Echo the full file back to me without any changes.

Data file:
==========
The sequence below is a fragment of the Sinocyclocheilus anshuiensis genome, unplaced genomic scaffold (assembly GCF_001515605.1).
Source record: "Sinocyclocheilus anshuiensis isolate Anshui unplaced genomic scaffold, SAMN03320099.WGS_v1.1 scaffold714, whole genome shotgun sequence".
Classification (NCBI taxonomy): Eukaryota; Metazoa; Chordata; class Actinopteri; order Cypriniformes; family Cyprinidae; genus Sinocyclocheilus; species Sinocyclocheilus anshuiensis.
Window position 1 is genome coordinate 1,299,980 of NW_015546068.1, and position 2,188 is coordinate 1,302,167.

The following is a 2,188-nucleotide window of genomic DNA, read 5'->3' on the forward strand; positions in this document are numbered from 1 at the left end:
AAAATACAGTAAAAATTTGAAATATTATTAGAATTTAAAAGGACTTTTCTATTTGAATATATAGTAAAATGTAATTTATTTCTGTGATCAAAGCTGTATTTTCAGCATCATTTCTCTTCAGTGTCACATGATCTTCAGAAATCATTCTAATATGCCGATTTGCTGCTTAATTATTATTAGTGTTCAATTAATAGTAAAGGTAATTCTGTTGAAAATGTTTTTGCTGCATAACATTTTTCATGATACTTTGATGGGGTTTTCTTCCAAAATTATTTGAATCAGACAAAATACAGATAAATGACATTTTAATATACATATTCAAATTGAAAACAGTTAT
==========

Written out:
The sequence below is a fragment of the Sinocyclocheilus anshuiensis genome, unplaced genomic scaffold (assembly GCF_001515605.1).
Source record: "Sinocyclocheilus anshuiensis isolate Anshui unplaced genomic scaffold, SAMN03320099.WGS_v1.1 scaffold714, whole genome shotgun sequence".
Classification (NCBI taxonomy): Eukaryota; Metazoa; Chordata; class Actinopteri; order Cypriniformes; family Cyprinidae; genus Sinocyclocheilus; species Sinocyclocheilus anshuiensis.
Window position 1 is genome coordinate 1,299,980 of NW_015546068.1, and position 2,188 is coordinate 1,302,167.

The following is a 2,188-nucleotide window of genomic DNA, read 5'->3' on the forward strand; positions in this document are numbered from 1 at the left end:
AAAATACAGTAAAAATTTGAAATATTATTAGAATTTAAAAGGACTTTTCTATTTGAATATATAGTAAAATGTAATTTATTTCTGTGATCAAAGCTGTATTTTCAGCATCATTTCTCTTCAGTGTCACATGATCTTCAGAAATCATTCTAATATGCCGATTTGCTGCTTAATTATTATTAGTGTTCAATTAATAGTAAAGGTAATTCTGTTGAAAATGTTTTTGCTGCATAACATTTTTCATGATACTTTGATGGGGTTTTCTTCCAAAATTATTTGAATCAGACAAAATACAGATAAATGACATTTTAATATACATATTCAAATTGAAAACAGTTAT